A land once hidden under a blanket of ancient volcanic ash. A place where, over millions of years, erosion has playfully carved out a landscape that is so enchanting it is almost otherworldly.
This is Cappadocia, one of the most famous places to visit in Turkey.
We were quite unprepared for how beautiful and intriguing we would find Cappadocia. Conjuring images of an exotic past as if from the pages of a fairy tale and curiously blending the natural landscape and modern living architecture.
We spent a gorgeous, sunny winter’s day exploring the region’s valleys and towns with Serkan from Turkish Heritage Travel. Imagine a city tour but a city built from ancient rock formations with fairy chimneys, pigeon houses, and underground cities. If god forbid, you only had one day to spend in Cappadocia, this would certainly be the way to do it justice.
Heading off early, our first stop was a hike through Rose Valley, so named for the rose hues of the cliff faces. There is a feeling of quiet calm as you descend down into the valley. Here is a place filled with fairy chimney formations, pigeon houses carved impossibly high into the cliff faces and churches carved into stone. So ancient, erosion has made the doorways now too high to enter.
If you enjoy hiking, Cappadocia offers great hikes for all levels.
The landscape continued to amaze us with impromptu villages appearing along the way. We stop for tea in the small village of Çavuşin, another example of ancient civilisations long gone but villages repurposed for modern living.
If you believe Cappadocia has shown you her finest, most whimsical landscapes, think again. We head to Pasabag, also known as Monks Valley. Here you will find some of the finest examples of Fairy Chimneys.
Monks Valley is so named for the hermetic monks who sheltered here, carving rooms as high as 10 meters into the rock formations. These were the disciples of St Simeon, who, rumoured to have performed miracles, sheltered in the highest reaches of the chimneys to escape the attention, only coming down to receive food and water from his disciples. He is said to have begun living at the top of a 2 meter column, eventually moving to 15 meter high digs to maintain his sanctuary.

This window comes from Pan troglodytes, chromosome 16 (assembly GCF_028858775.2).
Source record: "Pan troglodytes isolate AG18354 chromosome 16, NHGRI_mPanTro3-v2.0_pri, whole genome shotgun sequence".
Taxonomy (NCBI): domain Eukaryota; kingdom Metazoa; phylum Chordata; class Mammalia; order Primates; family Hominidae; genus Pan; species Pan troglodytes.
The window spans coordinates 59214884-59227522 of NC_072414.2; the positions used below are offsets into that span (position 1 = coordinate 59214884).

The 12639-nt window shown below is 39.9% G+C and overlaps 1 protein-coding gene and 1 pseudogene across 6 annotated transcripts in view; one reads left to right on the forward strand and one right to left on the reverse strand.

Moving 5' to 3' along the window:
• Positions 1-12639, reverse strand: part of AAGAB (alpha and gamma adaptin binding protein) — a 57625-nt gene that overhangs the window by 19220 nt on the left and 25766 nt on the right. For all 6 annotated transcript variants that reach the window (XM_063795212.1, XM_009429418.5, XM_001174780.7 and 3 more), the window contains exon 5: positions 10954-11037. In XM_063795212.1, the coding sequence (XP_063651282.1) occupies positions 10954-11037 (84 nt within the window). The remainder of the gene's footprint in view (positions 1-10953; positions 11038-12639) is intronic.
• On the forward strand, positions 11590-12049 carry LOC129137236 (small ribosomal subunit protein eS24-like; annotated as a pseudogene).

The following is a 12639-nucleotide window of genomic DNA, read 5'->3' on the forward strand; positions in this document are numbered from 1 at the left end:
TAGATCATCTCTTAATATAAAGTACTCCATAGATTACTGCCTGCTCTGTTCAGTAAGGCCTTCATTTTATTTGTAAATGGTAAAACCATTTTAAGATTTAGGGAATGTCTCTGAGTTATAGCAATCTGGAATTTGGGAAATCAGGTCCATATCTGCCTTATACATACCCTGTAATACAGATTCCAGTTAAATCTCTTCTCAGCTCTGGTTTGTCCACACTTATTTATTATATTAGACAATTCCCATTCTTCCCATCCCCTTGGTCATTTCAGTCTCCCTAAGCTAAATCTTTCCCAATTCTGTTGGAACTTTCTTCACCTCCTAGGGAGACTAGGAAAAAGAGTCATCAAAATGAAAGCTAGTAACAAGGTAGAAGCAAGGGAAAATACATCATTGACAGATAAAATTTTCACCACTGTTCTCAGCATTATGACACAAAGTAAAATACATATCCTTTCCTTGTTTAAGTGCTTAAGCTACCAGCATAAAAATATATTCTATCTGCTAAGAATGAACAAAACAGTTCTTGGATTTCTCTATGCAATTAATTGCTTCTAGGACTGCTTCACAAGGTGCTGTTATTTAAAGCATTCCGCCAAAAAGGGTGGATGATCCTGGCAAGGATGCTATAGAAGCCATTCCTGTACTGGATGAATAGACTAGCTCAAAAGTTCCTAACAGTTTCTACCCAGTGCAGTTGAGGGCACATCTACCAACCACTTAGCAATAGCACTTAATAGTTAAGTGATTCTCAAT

Included in this tour is a gorgeous 3 course turkish meal. We dined at the Bizem Ev restaurant in the town of Avanos. A feast of lovely mezze plates, a beautiful lentil soup- of course! A selection of traditional main meals (I opted for the kofta, or meat balls and Mark the whole fish) finished off with traditional Turkish Baklava.
Don’t tell the Greeks the Turks claim this delicious desert as their own!
If Cappadocia still hasn’t captured your imagination, how about an entire city carved into rock, eight levels below the ground. After lunch we head underground into the ancient city of Kaymakli.
Underground houses constructed around nearly one hundred narrow tunnel systems and strategically built with ventilation shafts measuring 80 meters in total. A complex used for hundreds of years to hide from Roman, Persian and Arab invaders.
The city has a very organised structure, in addition to living spaces there is evidence of stables, kitchens and churches, even burial places. Wineries, oil presses and large storage areas for earthenware jars indicate the city supported a great number of people, an estimated 3500 souls are said to have lived down here.
Only 4 floors are open to the public and some of the narrow tunnel systems are not for the claustrophobic. In places you are unable to stand and must crawl to pass through.
This is the largest and the widest of the 36 underground cities in Cappadocia. It has been in use for hundreds of years and as recently as the 1950’s as a food storage facility.
This is a city that makes the mind boggle. Years spent underground, with a community of thousands for fear of falling to the hands of invading armies. The structure, the logistics, the politics, the smell!
Cappadocia is one of the most fascinating places we have ever visited. It really does capture the imagination and leave you feeling enchanted by it’s unique landscape. To really do this region justice you should allow yourself a few days to explore.
By the same token, do not miss this magical place just because you might be short on time. You can really take in the best Cappadocia has to offer in a day. As our stay in Cappadocia was cut short, we were so happy we still got to see so much in just one day without it being exhausting.
This History and Adventure Tour teamed with an early morning hot air balloon ride really makes the perfect One Day In Cappadocia experience.
There are daily flights to Nevsehir, Cappadocia from Istanbul. To drive or bus from Istanbul will take a minimum of 8 hours.